The light at the Airport Heights intersection turned yellow. Bo shot through and continued to weave in and out of traffic on his way downtown. Riding double with an angry woman made it impossible to catch up. Quinn let off the gas, knowing he was about to get an earful.

Kim flipped up her visor the moment his left boot hit the pavement.

"Really, Jericho? Two guns?"

Holding the clutch, he rolled the throttle, listening to the old BMW's Boxer Twin engine. He closed his eyes to feel the familiar horizontal right-hand torque.

He loved the bike and, even when she was nagging, he was still in love with Kim. She'd been the one to divorce him, saying she couldn't stand the constant threat of his violent death and his long deployments to the Middle East. After two years, she'd hinted that there was a tiny chance for them to get back together — up 'til now.

She bumped the back of his helmet with the forehead of her own —it was the way she used to get his attention. They wore matching black Arai Corsairs, remnants of happier times when they'd ridden everywhere together.

"Seriously, why two guns? Are you expecting some kind of trouble?"

Jericho stared ahead, hands on the grips. He thought of what he'd just been through, the things he'd never be able to tell her, or anyone else. In truth, he always expected trouble — and found himself pleasantly bewildered during the moments when none came his way.

"You know me, Kim." He cursed the impossibly long red light. Gabbing about the harsh realities of his job had never been his strong suit. "If I was expecting trouble, I'd have brought my rifle."

Her arms gripped him as though she thought he might try and escape. Quinn shuddered at the prolonged closeness of her body after so many long months. The fact that she'd let him spend the night had more than surprised him. Even her mother, who was devoutly religious and opposed to such things, had openly cheered when she called early that morning and discovered he'd not gone back to his hotel.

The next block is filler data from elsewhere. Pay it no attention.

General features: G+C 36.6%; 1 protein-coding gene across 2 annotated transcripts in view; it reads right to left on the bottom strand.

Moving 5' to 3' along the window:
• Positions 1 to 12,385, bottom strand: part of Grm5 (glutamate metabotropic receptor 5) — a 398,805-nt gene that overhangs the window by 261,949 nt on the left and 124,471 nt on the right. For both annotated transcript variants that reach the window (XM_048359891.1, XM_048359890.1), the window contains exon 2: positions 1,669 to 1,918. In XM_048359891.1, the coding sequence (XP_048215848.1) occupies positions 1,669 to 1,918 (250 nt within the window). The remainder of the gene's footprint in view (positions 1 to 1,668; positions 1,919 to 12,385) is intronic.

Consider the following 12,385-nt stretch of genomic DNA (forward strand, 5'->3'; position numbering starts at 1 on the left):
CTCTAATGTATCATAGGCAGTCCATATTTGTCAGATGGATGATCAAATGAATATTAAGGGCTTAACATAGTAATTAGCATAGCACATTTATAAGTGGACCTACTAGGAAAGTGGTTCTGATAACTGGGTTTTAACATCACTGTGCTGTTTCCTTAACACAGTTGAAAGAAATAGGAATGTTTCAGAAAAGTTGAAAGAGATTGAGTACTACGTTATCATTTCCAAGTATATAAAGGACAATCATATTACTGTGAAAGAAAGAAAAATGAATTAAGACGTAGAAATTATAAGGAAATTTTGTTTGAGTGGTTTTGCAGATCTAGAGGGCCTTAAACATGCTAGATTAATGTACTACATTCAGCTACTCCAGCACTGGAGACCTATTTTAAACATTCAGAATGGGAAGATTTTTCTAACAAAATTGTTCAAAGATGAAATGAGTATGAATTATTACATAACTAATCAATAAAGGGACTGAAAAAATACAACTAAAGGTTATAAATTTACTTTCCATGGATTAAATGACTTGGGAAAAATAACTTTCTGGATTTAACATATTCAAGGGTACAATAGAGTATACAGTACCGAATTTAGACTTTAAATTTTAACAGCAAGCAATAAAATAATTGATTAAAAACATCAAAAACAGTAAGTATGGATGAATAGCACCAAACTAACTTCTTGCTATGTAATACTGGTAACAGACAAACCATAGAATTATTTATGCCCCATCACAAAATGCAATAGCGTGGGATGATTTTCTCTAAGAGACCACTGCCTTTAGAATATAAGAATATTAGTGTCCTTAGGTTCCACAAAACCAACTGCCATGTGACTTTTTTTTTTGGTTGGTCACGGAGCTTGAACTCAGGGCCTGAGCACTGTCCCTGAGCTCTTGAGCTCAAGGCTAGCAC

"You know what you are?" Kim shouted above the revving engine. "You're one of those samurai warriors I saw on the Military Channel. I don't know why I ever believed you would quit this job — "

Quinn craned his neck around to stare back in genuine awe. "Since when do you watch the Military Channel?"

"Shut up and listen." She bumped his helmet again. "The show said the samurai class felt this moral superiority — just like you. They all carried a couple of big honkin' swords. You carry a big honkin' pistol ... or two. You both practically worship your weapons, and to top it off, you get to carry them around where others aren't allowed to. And just like those samurai, you get paid a handsome salary to lord over us common folk."

Thankfully, the light turned green.

"You got one thing wrong, sweetie." Quinn put a black glove to his helmet, ready to flip down his visor. He turned to catch a quick glimpse of his ex-wife's beautiful blue eyes. "I'd lord over the common folk for free."

A half a block later he tapped the Beemer into fourth gear. A Piper Super Cub came in low and slow to his left, as if racing him to land at Merrill Field. He was still chewing on Kim's observations of his moral superiority as he passed Fantasies on Fifth strip club and the iconic Lucky Wishbone restaurant coming into Anchorage proper.

As an Air Force OSI agent who spoke Arabic and Mandarin Chinese, he had plenty of opportunity to fight for those weaker than himself. Now, he was an OGA — an other governmental agent — working directly for the top adviser to the president. His particular skill set was put to use in ways he'd never imagined.

He was a protector, a blunt instrument — a hammer. His job was indeed superior, but there was very little about it that was moral.